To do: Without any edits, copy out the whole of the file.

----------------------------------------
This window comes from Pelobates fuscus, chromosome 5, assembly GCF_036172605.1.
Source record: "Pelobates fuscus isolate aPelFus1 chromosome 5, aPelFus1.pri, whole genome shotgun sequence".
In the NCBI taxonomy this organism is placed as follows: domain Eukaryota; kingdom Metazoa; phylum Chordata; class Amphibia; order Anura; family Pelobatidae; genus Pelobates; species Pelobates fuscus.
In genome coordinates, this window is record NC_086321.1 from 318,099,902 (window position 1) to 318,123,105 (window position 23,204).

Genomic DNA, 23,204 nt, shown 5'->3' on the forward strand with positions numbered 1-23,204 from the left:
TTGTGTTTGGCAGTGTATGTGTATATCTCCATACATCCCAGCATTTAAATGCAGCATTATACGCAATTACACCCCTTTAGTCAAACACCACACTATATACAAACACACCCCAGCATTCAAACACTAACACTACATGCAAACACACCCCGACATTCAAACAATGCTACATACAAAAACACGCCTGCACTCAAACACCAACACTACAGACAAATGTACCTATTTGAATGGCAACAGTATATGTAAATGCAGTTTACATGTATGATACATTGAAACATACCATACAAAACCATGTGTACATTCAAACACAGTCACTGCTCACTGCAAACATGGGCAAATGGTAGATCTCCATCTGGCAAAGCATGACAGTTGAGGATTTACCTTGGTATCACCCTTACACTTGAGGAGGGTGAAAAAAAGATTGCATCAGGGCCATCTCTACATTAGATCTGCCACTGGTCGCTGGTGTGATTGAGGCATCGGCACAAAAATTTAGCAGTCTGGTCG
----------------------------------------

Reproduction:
This window comes from Pelobates fuscus, chromosome 5, assembly GCF_036172605.1.
Source record: "Pelobates fuscus isolate aPelFus1 chromosome 5, aPelFus1.pri, whole genome shotgun sequence".
In the NCBI taxonomy this organism is placed as follows: domain Eukaryota; kingdom Metazoa; phylum Chordata; class Amphibia; order Anura; family Pelobatidae; genus Pelobates; species Pelobates fuscus.
In genome coordinates, this window is record NC_086321.1 from 318,099,902 (window position 1) to 318,123,105 (window position 23,204).

Genomic DNA, 23,204 nt, shown 5'->3' on the forward strand with positions numbered 1-23,204 from the left:
TTGTGTTTGGCAGTGTATGTGTATATCTCCATACATCCCAGCATTTAAATGCAGCATTATACGCAATTACACCCCTTTAGTCAAACACCACACTATATACAAACACACCCCAGCATTCAAACACTAACACTACATGCAAACACACCCCGACATTCAAACAATGCTACATACAAAAACACGCCTGCACTCAAACACCAACACTACAGACAAATGTACCTATTTGAATGGCAACAGTATATGTAAATGCAGTTTACATGTATGATACATTGAAACATACCATACAAAACCATGTGTACATTCAAACACAGTCACTGCTCACTGCAAACATGGGCAAATGGTAGATCTCCATCTGGCAAAGCATGACAGTTGAGGATTTACCTTGGTATCACCCTTACACTTGAGGAGGGTGAAAAAAAGATTGCATCAGGGCCATCTCTACATTAGATCTGCCACTGGTCGCTGGTGTGATTGAGGCATCGGCACAAAAATTTAGCAGTCTGGTCG